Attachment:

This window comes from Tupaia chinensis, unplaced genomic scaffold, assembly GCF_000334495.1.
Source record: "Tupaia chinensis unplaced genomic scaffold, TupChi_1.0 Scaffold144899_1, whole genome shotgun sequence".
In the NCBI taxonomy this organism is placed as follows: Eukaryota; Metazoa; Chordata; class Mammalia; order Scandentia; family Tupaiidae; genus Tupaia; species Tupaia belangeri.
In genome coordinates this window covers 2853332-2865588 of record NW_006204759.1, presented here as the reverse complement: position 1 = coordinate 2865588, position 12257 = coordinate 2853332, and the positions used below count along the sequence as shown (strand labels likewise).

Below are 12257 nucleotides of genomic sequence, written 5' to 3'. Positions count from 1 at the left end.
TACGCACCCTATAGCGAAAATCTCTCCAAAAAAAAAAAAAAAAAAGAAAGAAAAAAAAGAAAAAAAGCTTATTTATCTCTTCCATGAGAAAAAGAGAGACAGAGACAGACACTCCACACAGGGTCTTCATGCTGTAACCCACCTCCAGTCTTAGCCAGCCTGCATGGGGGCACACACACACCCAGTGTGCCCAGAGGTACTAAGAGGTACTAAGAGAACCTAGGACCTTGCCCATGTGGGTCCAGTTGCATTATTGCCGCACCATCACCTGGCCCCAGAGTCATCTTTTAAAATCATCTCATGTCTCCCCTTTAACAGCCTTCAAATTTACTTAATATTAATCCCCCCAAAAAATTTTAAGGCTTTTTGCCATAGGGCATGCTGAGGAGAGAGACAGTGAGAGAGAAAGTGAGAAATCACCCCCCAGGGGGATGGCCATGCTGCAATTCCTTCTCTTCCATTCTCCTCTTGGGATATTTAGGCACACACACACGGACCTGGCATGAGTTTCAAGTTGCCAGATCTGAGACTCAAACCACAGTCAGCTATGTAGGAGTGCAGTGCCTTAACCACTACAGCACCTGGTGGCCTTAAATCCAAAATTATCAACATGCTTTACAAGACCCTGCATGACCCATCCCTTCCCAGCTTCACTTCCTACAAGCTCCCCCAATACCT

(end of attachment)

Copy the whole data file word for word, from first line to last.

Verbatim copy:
This window comes from Tupaia chinensis, unplaced genomic scaffold, assembly GCF_000334495.1.
Source record: "Tupaia chinensis unplaced genomic scaffold, TupChi_1.0 Scaffold144899_1, whole genome shotgun sequence".
In the NCBI taxonomy this organism is placed as follows: Eukaryota; Metazoa; Chordata; class Mammalia; order Scandentia; family Tupaiidae; genus Tupaia; species Tupaia belangeri.
In genome coordinates this window covers 2853332-2865588 of record NW_006204759.1, presented here as the reverse complement: position 1 = coordinate 2865588, position 12257 = coordinate 2853332, and the positions used below count along the sequence as shown (strand labels likewise).

Below are 12257 nucleotides of genomic sequence, written 5' to 3'. Positions count from 1 at the left end.
TACGCACCCTATAGCGAAAATCTCTCCAAAAAAAAAAAAAAAAAAGAAAGAAAAAAAAGAAAAAAAGCTTATTTATCTCTTCCATGAGAAAAAGAGAGACAGAGACAGACACTCCACACAGGGTCTTCATGCTGTAACCCACCTCCAGTCTTAGCCAGCCTGCATGGGGGCACACACACACCCAGTGTGCCCAGAGGTACTAAGAGGTACTAAGAGAACCTAGGACCTTGCCCATGTGGGTCCAGTTGCATTATTGCCGCACCATCACCTGGCCCCAGAGTCATCTTTTAAAATCATCTCATGTCTCCCCTTTAACAGCCTTCAAATTTACTTAATATTAATCCCCCCAAAAAATTTTAAGGCTTTTTGCCATAGGGCATGCTGAGGAGAGAGACAGTGAGAGAGAAAGTGAGAAATCACCCCCCAGGGGGATGGCCATGCTGCAATTCCTTCTCTTCCATTCTCCTCTTGGGATATTTAGGCACACACACACGGACCTGGCATGAGTTTCAAGTTGCCAGATCTGAGACTCAAACCACAGTCAGCTATGTAGGAGTGCAGTGCCTTAACCACTACAGCACCTGGTGGCCTTAAATCCAAAATTATCAACATGCTTTACAAGACCCTGCATGACCCATCCCTTCCCAGCTTCACTTCCTACAAGCTCCCCCAATACCT